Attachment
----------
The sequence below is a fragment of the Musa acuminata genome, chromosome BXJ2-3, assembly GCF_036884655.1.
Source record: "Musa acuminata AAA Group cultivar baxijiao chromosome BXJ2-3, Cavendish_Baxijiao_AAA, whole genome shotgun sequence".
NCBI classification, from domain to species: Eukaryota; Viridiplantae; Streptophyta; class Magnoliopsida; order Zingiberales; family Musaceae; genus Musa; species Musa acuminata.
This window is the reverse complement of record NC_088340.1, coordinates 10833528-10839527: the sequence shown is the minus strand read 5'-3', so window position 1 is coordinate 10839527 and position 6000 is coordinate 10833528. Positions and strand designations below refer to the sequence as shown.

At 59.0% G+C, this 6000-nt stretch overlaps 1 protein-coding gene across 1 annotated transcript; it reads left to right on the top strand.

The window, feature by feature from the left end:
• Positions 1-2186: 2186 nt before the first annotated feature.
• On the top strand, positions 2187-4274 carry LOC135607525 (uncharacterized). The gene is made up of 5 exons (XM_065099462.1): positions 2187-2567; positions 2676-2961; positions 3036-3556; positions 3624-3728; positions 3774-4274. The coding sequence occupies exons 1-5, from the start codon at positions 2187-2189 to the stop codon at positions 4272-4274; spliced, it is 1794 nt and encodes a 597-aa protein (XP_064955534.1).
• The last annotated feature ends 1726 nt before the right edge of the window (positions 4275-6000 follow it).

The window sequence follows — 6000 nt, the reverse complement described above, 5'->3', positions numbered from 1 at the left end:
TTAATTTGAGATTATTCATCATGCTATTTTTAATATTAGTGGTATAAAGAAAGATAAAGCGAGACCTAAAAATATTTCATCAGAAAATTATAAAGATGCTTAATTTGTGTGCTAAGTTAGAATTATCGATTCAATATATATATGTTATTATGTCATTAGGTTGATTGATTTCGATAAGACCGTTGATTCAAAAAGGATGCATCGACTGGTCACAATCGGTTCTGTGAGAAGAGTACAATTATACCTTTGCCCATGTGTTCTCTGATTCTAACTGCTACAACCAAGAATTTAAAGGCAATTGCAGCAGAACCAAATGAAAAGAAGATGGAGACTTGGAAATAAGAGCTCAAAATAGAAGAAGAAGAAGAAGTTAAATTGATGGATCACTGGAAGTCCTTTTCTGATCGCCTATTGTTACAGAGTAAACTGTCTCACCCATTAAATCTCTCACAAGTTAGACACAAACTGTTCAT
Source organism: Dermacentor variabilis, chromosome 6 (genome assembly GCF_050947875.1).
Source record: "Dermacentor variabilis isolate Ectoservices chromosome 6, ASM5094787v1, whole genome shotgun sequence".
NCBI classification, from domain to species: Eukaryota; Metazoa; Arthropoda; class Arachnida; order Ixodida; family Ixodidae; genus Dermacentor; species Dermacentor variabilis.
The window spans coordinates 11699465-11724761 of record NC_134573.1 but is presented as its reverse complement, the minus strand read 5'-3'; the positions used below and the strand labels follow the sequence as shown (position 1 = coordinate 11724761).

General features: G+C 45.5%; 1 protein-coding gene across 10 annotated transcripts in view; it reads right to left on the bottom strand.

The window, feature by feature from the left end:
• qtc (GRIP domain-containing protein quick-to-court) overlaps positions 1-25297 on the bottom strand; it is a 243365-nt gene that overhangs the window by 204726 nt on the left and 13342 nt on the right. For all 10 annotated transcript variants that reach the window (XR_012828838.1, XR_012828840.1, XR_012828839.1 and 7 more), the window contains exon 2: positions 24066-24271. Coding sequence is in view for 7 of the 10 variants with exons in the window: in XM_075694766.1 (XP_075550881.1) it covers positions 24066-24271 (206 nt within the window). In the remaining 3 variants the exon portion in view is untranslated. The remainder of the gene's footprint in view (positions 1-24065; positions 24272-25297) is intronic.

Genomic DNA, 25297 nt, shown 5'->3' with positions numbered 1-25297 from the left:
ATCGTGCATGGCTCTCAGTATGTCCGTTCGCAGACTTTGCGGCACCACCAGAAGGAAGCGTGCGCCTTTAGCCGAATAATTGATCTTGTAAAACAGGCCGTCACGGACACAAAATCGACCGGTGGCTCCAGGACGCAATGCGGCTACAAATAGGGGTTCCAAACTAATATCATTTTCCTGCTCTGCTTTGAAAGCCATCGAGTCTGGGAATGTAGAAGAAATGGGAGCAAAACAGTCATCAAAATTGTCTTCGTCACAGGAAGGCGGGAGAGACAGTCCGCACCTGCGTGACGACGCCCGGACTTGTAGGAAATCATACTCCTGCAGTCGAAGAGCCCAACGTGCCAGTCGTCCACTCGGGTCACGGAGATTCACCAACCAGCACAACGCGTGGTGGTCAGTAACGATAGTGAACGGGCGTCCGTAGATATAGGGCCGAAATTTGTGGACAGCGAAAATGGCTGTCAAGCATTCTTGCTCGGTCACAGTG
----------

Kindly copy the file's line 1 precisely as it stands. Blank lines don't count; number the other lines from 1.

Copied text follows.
The sequence below is a fragment of the Musa acuminata genome, chromosome BXJ2-3, assembly GCF_036884655.1.